When I was 13, two significant things happened that have stuck with me over the years. The first was that I very nearly almost drowned, and the second was the first time I ever tried scuba diving. It’s not a memory I revisit often, but tiredness, cramps, and a childish passerby who thought it’d be funny to dunk me beneath the water left me struggling for air, and as a result, struggling for months to regain my confidence in the water. It wasn’t until our local community and police station began hosting ‘SNAP active’ that things changed.
‘SNAP active’ was an exercise initiative to get teenagers out socialising. It was held at our local leisure centre and consisted of many different activities; rock climbing, trampolining, and on the one occasion that I went, scuba diving.
I had never thought of scuba diving before that point. I was young and it was something that I had seen on the TV but not realised that I was actually capable of, but after months out of the water and safe in the knowledge that I would have access to a tank of oxygen, I signed myself up.
It was more of a tandem dive, and it wasn’t what I expected it to be, but then with TV as my only reference, I didn’t have much to compare it to. But the feeling I got beneath the water was incredible. I felt free of any fear and happy that I was pretty much a mermaid now.
Fast forward 9 years and a move to Thailand later, and scuba diving was solidly on the list of things I wanted to do whilst here. To be honest my list wasn’t that long.
Originally I had planned a trip to Koh Tao to do a PADI course like every other person travelling to Thailand. But unfortunately, I got incredibly ill from the overnight train which put these plans on hold.
But then, there was Koh Lipe.
I’d wanted to visit Koh Lipe since I saw it on YouTube a few years prior. It had gorgeous waters and amazing beaches and because it’s located in a marine park, you knew that the ocean was cared for.
So after arriving at the island, I all but skipped to the Koh Lipe Diving Centre to book myself in for a scuba diving course. Unfortunately, I couldn’t take an open water certification as it required one more day than I was on the island for, so instead I booked in for a Discover scuba day with two dives.
From the moment I walked through the door at Koh Lipe Diving, I felt at ease. They talked me through everything that I would be doing. I booked my dive, got measured up, tried on my wetsuits and left ready to return the next day to dive.
I barely slept that night. I kept silently asking myself, what have I booked myself in for? What if I forget how to swim? What if I run out of oxygen?
The next day I hopped aboard a long tail boat and rode over to the dive boat. The first stop was above a wreck that part of the group needed to dive as part of their advanced course, and it was a stop I was grateful for because I got to watch and relax as everyone happily disappeared into the blue.
Then it was my turn.
The boat stopped in a 12m deep patch of water which was just a few metres from the shore of a nearby island. My group was made up of myself and my instructor Kristen.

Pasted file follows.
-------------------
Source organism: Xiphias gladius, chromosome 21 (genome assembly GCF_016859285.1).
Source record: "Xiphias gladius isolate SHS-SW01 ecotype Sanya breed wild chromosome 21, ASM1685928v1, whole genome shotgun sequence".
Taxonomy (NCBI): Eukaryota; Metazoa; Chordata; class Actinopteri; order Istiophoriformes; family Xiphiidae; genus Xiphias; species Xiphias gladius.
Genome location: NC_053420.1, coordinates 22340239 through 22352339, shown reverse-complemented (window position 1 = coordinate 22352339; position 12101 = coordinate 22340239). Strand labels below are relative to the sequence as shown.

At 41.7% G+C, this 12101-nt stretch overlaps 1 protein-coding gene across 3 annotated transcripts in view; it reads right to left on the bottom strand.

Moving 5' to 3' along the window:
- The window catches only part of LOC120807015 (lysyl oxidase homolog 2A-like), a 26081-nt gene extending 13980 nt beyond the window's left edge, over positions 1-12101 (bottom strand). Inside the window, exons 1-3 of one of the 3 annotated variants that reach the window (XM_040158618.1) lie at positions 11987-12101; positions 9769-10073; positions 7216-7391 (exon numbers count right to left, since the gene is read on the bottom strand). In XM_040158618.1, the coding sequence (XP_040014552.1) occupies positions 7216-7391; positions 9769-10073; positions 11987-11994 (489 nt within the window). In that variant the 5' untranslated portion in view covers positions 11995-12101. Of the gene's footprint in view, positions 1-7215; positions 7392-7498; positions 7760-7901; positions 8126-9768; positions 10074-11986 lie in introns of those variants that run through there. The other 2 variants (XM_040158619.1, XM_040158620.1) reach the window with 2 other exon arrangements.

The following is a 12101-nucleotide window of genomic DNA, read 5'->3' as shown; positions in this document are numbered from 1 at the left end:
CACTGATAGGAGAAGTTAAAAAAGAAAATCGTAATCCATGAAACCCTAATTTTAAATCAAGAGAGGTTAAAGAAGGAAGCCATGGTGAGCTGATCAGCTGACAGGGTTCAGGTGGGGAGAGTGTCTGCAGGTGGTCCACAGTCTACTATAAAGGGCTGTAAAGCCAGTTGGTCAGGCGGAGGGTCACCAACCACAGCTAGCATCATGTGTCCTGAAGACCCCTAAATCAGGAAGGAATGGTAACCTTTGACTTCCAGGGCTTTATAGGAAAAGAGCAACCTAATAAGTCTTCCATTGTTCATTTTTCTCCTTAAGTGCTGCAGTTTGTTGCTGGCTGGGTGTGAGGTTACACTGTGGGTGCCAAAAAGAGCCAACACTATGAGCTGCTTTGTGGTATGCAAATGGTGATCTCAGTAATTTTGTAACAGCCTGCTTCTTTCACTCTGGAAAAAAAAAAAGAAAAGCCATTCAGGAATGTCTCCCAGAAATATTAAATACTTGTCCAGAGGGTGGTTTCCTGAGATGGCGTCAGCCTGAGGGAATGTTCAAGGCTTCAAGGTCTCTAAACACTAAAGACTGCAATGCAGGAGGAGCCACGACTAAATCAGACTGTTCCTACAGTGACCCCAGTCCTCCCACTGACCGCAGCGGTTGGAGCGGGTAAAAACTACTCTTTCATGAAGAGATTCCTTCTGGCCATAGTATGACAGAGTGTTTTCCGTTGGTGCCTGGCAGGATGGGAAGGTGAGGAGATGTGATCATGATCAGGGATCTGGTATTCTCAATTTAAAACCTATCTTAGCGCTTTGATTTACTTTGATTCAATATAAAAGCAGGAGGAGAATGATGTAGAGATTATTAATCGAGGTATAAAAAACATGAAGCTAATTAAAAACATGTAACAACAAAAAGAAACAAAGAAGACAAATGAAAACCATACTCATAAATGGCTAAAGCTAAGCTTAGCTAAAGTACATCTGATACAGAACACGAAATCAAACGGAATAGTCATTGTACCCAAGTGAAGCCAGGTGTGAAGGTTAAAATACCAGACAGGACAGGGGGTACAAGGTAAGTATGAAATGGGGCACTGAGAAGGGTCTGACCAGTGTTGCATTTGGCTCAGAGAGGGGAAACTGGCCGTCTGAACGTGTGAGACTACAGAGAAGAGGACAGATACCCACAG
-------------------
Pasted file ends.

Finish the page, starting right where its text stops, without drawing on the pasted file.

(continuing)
The plan was to swim over to the shallow parts of the shore so that we could practice signals, what to do if our oxygen got low and how to clear our masks if water got in, but after slipping on my wetsuit, having five weights slipped onto my waist and putting on the oxygen tank, (which was pretty dang heavy) I realised that I could barely walk with all of this weight, and panic set in. How on Earth was I supposed to swim with all of this weight?
We walked over to the edge of the boat, filled our jackets with air, and one by one everyone stepped in.
Head up, hand over regulator and mask, step in.
It was all so simple, yet each time I tried to step into the water I felt as though I was stepping into a brick wall. I couldn’t do it. Science and logic escaped my brain and I kept thinking if I stepped in I would just sink to the bottom, which I know is utterly ridiculous, but when you’re afraid it makes perfect sense.
Approximately 1 minute and 20 seconds of overthinking and group encouragement later I took the plunge.
We swam to the shore and practised signals, purging our regulators, clearing our masks and generally getting accustomed to life underwater. I accidentally knelt on some coral (don’t do this, it’s itchy), and with that, we were off.
As we stood upright in the water and our jackets deflated lowering us into the blue, it was like entering a new world.
Schools of fish swim around you, never stopping, just manoeuvring around your body as though you were all but a temporary obstacle. Corals stand colourfully against the soft sand and plants gently sway in the current.
Silence surrounds you broken only by the sound of your own breathing and bubbles race to the surface as you exhale. And as you glide through the water and sit upon the ocean floor looking up at the light dancing upon the surface, you realise that all of your worries were unnecessary, and that when it comes to diving…
There’s not a single feeling like it.